What Do Higher Interest Rates Mean for My Student Loan?

  • Higher interest rates can mean nothing if your loans are fixed-rate, but will hurt those with variable-rate student loans.
  • The Federal Reserve is increasing interest rates to fight inflation, so fixed rates seem a better option currently.
  • Check the terms and conditions for private student loans to decide whether they are worth the risk compared to federal student loans.
What do higher interest rates mean for my student loan - What Do Higher Interest Rates Mean for My Student Loan?

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The U.S. student loan market is estimated to be worth around $1.762 trillion. And with the Federal Reserve making headlines all year, many students are asking — what do higher interest rates mean for my student loan?  Let’s start by looking at some statistics. This is a big issue — total student loan in the U.S. is currently over $1.7 trillion. Though on the bright side, “The debt accumulation rate is slowing, and recent analytics indicate that consumers responsibly manage their student loan debt.”

But 43.4 million borrowers have federal student loan debt, the average federal student loan debt balance is $37,014 and in the first quarter of 2022 91.2% of all student loan debt was federal. The rest 8.8% belongs to private borrowers.

The Federal Reserve has already started making the cost of money higher and is expected to raise the funds rate from the current target rate (0.75%-1.00%) to about 3.5% in 2023.

What do higher interest rates mean for student loans? The answer lies in the type of student loans. I’ll analyze the implications below.

Does Raising Interest Rates Affect Student Loans?

How rising interest rates affect student loans depends on the type of loan — if you have a fixed-rate or a variable-interest-rate loan.

If you have a fixed-rate loan, then a higher interest rate will mean nothing to you as long no clause exists that says for example your rate will adjust to reflect the inflation rate. If your terms and conditions say that you must pay, for example, 4% fixed interest rate, then you are safe and should not worry if the Federal Reserve increases the funds rate. You will not be affected. Chances are you have one of the four types of federal student loans.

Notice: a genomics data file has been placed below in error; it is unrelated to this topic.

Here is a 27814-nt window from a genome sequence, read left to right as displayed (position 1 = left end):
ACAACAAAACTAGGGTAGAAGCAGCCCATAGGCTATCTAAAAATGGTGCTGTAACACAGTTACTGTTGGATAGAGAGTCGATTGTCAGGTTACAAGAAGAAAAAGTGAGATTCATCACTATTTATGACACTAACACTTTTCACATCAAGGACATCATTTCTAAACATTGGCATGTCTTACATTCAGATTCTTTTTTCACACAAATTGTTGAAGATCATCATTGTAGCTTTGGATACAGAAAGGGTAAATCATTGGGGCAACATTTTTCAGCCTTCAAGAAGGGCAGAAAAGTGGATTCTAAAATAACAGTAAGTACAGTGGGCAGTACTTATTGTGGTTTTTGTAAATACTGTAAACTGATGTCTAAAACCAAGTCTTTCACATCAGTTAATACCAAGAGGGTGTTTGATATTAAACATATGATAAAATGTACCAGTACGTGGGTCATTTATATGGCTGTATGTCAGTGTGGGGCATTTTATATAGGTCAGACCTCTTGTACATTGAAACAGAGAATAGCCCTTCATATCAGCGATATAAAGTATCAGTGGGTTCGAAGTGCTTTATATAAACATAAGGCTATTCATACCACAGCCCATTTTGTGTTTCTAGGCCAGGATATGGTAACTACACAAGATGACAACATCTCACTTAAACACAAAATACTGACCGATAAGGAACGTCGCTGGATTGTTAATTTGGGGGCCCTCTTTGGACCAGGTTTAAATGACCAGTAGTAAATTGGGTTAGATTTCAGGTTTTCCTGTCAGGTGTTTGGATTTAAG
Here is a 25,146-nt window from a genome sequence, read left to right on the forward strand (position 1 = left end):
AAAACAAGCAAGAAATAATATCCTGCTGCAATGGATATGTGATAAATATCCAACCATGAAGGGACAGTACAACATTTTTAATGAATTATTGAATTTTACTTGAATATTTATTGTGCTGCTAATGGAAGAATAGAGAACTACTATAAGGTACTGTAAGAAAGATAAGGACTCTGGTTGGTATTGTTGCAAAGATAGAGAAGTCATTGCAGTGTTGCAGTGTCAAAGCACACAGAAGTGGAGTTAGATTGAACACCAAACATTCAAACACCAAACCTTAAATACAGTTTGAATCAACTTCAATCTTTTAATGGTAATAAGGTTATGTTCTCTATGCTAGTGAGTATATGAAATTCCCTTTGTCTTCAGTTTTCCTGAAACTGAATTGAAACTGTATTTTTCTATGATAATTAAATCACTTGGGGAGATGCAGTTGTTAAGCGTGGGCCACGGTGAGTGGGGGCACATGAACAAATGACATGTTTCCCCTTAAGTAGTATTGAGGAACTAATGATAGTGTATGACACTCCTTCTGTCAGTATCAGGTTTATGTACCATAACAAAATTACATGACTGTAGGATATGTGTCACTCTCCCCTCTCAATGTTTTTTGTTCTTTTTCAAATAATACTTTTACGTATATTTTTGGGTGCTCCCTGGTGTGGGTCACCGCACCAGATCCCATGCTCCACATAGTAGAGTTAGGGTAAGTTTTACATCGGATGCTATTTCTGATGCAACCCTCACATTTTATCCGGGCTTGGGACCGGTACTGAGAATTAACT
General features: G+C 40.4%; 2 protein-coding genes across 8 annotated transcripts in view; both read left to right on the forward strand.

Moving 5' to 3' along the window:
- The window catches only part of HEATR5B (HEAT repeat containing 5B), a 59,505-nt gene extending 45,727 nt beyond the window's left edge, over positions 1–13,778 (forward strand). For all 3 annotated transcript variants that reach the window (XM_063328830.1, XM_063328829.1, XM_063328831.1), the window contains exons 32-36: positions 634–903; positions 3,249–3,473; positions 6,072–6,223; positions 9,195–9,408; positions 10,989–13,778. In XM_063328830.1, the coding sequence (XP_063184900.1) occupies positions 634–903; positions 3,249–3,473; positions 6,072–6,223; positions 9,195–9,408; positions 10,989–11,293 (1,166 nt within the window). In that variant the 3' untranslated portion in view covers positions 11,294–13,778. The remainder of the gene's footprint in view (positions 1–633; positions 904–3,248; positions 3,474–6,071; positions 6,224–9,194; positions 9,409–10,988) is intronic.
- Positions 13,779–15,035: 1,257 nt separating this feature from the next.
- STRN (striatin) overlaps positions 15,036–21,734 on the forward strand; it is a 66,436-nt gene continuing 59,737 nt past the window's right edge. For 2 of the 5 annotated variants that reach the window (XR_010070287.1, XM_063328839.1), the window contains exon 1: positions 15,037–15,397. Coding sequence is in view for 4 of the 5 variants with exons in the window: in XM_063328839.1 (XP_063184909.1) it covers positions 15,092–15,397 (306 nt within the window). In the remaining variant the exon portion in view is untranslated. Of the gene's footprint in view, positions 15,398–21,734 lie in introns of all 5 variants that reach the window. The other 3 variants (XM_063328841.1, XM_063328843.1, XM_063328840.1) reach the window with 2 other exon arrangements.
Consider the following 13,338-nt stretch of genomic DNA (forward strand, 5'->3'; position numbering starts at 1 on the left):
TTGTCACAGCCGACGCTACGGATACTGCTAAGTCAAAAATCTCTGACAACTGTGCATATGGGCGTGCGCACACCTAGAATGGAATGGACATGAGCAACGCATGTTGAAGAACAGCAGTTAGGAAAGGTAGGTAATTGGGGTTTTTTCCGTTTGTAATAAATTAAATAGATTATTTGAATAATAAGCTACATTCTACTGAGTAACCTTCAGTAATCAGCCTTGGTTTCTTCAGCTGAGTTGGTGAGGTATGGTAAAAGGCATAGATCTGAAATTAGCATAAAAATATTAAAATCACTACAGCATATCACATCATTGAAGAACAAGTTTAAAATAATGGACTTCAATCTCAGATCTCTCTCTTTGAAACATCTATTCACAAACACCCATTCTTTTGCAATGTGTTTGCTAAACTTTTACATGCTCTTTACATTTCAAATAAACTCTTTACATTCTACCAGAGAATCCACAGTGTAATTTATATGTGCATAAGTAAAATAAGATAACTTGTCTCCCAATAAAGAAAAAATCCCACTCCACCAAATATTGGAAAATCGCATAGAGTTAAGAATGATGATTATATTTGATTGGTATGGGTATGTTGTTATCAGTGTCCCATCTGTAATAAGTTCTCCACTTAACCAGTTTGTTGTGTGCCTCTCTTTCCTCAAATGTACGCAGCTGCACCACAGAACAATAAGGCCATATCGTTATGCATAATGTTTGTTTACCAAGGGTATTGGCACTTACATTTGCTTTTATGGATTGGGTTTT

What if you have a variable private interest rate loan? Then you should be concerned, as you will see the cost of the loan increasing following the Federal Reserve rate hikes.

Is a Fixed-APR Student Loan Better Than a Variable APR?

In most cases, the answer is yes, a fixed-APR loan is better. Getting a fixed APR (annual percentage rate) means you have a rate that will not change in response to broader economic conditions. The good news is that federal student loans offer a fixed rate. As mentioned above, they are the majority of student loans in the U.S. market.

It is notable that “On April 6, 2022, the U.S. Department of Education (ED) extended COVID-19 emergency relief for student loans through Aug. 31, 2022,” with key highlights a suspension of loan payments, a 0% interest rate and stopped collections on defaulted loans.

The current interest rate for federal student loans is 3.73% for Direct Subsidized Loans and Direct Unsubsidized for undergraduate students, and for graduate or professional students, the interest rate for Direct Unsubsidized loans is 5.28%.

Is It Better to Have a Higher or Lower Interest Rate on a Loan?

The answer is a lower interest rate. But the key is to read the terms and conditions.

In an environment of falling interest rates, having a fixed-interest-rate loan is a bad idea. You should search for the option to refinance your loan in those circumstances.

We are not now in a falling interest rate environment, but checking the terms and conditions is always a wise idea.

Private student loans evaluate your credit score and adjust the interest rate accordingly. I estimate that it will be tough to find better overall conditions in a private student loan compared to a federal one. Even if you get a 5.28% interest rate by a federal student loan, the rate is considered a logical one, it is fixed, and you will be insured against any interest rate hikes in the future. So, the fixed federal student loan seems to be the best choice now.

On the date of publication, Stavros Georgiadis, CFA  did not have (either directly or indirectly) any positions in the securities mentioned in this article. The opinions expressed in this article are those of the writer, subject to the InvestorPlace.com Publishing Guidelines.

Stavros Georgiadis is a CFA charter holder, an Equity Research Analyst, and an Economist. He focuses on U.S. stocks and has his own stock market blog at thestockmarketontheinternet.com. He has written in the past various articles for other publications and can be reached on Twitter and on LinkedIn.


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